If you haven’t seen Lost in Austen, then you really must, because it’s a crazy modern Pride and Prejudice inspired miniseries and I had so much fun with it. Yes, you have to suspend disbelief, and some characters like Miss Bingley don’t make sense, but if you don’t get too hung up on the modern to 19th century transitions, it’s a rollicking good comedy. In this time-slip series, Amanda Price is trying in vain to avoid disrupting the original Pride and Prejudice narrative, but she can’t help it. There are several memorable characters including the slimy Mr. Collins (shudder).
I picked this scene for various reasons. Firstly, Mr. Darcy is such a good imitation of Collin Firth! Secondly: I love the wet shirt scene. Thirdly: the setting is gorgeous. Last, but not least, who can resist Mr. Darcy? It’s very noble of Amanda to try, but what would you do?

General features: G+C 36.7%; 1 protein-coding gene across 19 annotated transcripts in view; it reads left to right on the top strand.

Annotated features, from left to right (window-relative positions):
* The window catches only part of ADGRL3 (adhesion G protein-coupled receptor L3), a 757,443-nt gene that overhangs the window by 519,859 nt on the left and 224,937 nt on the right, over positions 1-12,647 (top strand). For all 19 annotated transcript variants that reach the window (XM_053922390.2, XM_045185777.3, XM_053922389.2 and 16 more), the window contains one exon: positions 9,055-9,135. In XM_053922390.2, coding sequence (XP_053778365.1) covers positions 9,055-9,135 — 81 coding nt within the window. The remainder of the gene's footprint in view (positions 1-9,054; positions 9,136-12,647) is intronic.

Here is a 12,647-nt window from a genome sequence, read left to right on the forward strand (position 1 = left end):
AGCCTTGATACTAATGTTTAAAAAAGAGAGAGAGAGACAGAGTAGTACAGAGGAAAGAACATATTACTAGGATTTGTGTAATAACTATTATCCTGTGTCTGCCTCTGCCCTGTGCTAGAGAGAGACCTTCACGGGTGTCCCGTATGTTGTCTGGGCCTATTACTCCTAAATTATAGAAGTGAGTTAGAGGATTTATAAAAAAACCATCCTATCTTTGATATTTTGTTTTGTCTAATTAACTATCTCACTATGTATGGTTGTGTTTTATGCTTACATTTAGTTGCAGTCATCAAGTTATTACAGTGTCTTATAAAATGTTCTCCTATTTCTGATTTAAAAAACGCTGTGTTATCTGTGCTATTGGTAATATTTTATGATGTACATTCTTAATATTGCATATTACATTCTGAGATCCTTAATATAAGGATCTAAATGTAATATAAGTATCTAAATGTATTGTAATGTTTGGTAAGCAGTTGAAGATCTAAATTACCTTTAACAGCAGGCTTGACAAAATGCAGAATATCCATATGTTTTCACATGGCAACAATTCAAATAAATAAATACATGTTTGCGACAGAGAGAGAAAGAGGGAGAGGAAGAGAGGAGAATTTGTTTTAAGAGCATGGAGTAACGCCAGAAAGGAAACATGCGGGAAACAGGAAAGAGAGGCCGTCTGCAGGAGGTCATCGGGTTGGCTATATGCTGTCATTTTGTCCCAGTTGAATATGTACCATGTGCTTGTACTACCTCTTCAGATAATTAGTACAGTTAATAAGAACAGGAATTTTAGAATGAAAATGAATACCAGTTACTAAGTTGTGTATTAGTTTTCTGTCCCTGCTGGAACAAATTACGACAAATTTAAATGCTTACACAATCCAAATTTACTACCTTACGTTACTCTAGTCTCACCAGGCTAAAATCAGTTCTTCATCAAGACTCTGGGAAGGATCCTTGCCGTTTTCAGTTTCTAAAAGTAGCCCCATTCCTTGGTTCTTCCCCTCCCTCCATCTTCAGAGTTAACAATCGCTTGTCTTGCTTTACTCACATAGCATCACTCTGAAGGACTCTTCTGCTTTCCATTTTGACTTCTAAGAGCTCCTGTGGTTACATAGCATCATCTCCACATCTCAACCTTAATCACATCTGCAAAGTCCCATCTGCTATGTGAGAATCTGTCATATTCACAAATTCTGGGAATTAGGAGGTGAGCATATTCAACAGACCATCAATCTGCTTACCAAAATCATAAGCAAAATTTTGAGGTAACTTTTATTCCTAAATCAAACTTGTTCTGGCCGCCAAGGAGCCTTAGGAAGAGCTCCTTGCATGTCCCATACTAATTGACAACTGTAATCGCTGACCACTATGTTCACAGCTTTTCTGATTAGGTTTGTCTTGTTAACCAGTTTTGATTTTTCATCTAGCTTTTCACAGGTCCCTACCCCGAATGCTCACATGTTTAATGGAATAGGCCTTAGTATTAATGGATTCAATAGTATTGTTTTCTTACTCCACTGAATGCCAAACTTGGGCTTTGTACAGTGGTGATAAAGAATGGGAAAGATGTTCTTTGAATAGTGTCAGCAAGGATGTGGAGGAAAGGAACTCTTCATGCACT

And now to my new novel, Mysterious Mr. Darcy. I’ve picked a short scene related to the above. Elizabeth has been staying at Netherfield, and, as in the scene above, she is leaving for Longbourn.
If Mr. Bingley was surprised the next morning to find Mrs. Bennet calling on them again so soon, he did not show it. Mrs. Bennet declared she was impatient to have her dear daughter home and could not be without her for another day. This sudden change of sentiment seemed to him entirely natural, and he took it to be a mother’s concern for her daughter. He was not happy about it. He had been looking forward to spending some time with Miss Bennet, but it was not to be, and he could not object without revealing too much of his own feelings.
Miss Bennet was already much improved in any case, and had joined them briefly in a game of cards in the library the evening before.
As for Miss Bingley, she was gratified that Miss Bennet was leaving, since both her brother and Mr. Darcy were making too much of a fuss over what Caroline thought of as a trivial cold.